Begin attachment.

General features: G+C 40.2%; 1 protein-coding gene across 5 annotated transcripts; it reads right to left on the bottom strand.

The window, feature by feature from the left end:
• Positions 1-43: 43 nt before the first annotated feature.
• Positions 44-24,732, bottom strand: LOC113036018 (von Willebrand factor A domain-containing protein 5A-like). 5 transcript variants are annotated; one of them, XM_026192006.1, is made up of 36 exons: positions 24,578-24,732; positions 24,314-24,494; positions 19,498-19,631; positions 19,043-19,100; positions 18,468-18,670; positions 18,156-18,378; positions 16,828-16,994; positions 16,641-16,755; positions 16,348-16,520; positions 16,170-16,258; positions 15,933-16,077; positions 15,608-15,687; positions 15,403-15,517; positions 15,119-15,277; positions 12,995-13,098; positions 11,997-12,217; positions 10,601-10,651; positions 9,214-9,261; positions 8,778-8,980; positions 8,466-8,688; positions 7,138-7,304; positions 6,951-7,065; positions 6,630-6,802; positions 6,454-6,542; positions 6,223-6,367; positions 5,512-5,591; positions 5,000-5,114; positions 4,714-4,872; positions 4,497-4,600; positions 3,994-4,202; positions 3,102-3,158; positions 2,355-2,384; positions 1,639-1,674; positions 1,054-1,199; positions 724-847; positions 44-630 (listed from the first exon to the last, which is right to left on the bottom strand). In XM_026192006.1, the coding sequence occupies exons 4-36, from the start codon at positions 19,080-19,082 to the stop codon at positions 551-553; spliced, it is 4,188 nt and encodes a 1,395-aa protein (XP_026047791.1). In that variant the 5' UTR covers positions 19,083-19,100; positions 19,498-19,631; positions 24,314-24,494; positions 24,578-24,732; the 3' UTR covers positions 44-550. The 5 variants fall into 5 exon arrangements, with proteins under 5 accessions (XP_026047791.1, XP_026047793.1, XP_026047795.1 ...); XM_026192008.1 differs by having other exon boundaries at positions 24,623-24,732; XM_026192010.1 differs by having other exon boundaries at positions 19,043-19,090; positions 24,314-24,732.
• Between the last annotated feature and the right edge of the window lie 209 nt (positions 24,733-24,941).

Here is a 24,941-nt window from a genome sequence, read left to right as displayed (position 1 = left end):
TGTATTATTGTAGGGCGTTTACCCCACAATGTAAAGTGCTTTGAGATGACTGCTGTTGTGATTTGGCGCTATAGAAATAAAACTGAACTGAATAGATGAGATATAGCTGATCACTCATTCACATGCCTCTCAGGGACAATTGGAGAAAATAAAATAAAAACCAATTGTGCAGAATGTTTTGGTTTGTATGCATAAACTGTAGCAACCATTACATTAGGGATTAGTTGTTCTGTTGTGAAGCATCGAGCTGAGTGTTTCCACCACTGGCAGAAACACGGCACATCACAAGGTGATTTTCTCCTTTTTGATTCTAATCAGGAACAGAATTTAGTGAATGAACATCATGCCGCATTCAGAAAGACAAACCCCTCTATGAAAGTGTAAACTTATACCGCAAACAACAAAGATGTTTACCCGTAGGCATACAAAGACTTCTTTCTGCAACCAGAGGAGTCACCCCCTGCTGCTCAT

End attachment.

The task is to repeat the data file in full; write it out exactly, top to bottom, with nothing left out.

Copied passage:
General features: G+C 40.2%; 1 protein-coding gene across 5 annotated transcripts; it reads right to left on the bottom strand.

The window, feature by feature from the left end:
• Positions 1-43: 43 nt before the first annotated feature.
• Positions 44-24,732, bottom strand: LOC113036018 (von Willebrand factor A domain-containing protein 5A-like). 5 transcript variants are annotated; one of them, XM_026192006.1, is made up of 36 exons: positions 24,578-24,732; positions 24,314-24,494; positions 19,498-19,631; positions 19,043-19,100; positions 18,468-18,670; positions 18,156-18,378; positions 16,828-16,994; positions 16,641-16,755; positions 16,348-16,520; positions 16,170-16,258; positions 15,933-16,077; positions 15,608-15,687; positions 15,403-15,517; positions 15,119-15,277; positions 12,995-13,098; positions 11,997-12,217; positions 10,601-10,651; positions 9,214-9,261; positions 8,778-8,980; positions 8,466-8,688; positions 7,138-7,304; positions 6,951-7,065; positions 6,630-6,802; positions 6,454-6,542; positions 6,223-6,367; positions 5,512-5,591; positions 5,000-5,114; positions 4,714-4,872; positions 4,497-4,600; positions 3,994-4,202; positions 3,102-3,158; positions 2,355-2,384; positions 1,639-1,674; positions 1,054-1,199; positions 724-847; positions 44-630 (listed from the first exon to the last, which is right to left on the bottom strand). In XM_026192006.1, the coding sequence occupies exons 4-36, from the start codon at positions 19,080-19,082 to the stop codon at positions 551-553; spliced, it is 4,188 nt and encodes a 1,395-aa protein (XP_026047791.1). In that variant the 5' UTR covers positions 19,083-19,100; positions 19,498-19,631; positions 24,314-24,494; positions 24,578-24,732; the 3' UTR covers positions 44-550. The 5 variants fall into 5 exon arrangements, with proteins under 5 accessions (XP_026047791.1, XP_026047793.1, XP_026047795.1 ...); XM_026192008.1 differs by having other exon boundaries at positions 24,623-24,732; XM_026192010.1 differs by having other exon boundaries at positions 19,043-19,090; positions 24,314-24,732.
• Between the last annotated feature and the right edge of the window lie 209 nt (positions 24,733-24,941).

Here is a 24,941-nt window from a genome sequence, read left to right as displayed (position 1 = left end):
TGTATTATTGTAGGGCGTTTACCCCACAATGTAAAGTGCTTTGAGATGACTGCTGTTGTGATTTGGCGCTATAGAAATAAAACTGAACTGAATAGATGAGATATAGCTGATCACTCATTCACATGCCTCTCAGGGACAATTGGAGAAAATAAAATAAAAACCAATTGTGCAGAATGTTTTGGTTTGTATGCATAAACTGTAGCAACCATTACATTAGGGATTAGTTGTTCTGTTGTGAAGCATCGAGCTGAGTGTTTCCACCACTGGCAGAAACACGGCACATCACAAGGTGATTTTCTCCTTTTTGATTCTAATCAGGAACAGAATTTAGTGAATGAACATCATGCCGCATTCAGAAAGACAAACCCCTCTATGAAAGTGTAAACTTATACCGCAAACAACAAAGATGTTTACCCGTAGGCATACAAAGACTTCTTTCTGCAACCAGAGGAGTCACCCCCTGCTGCTCAT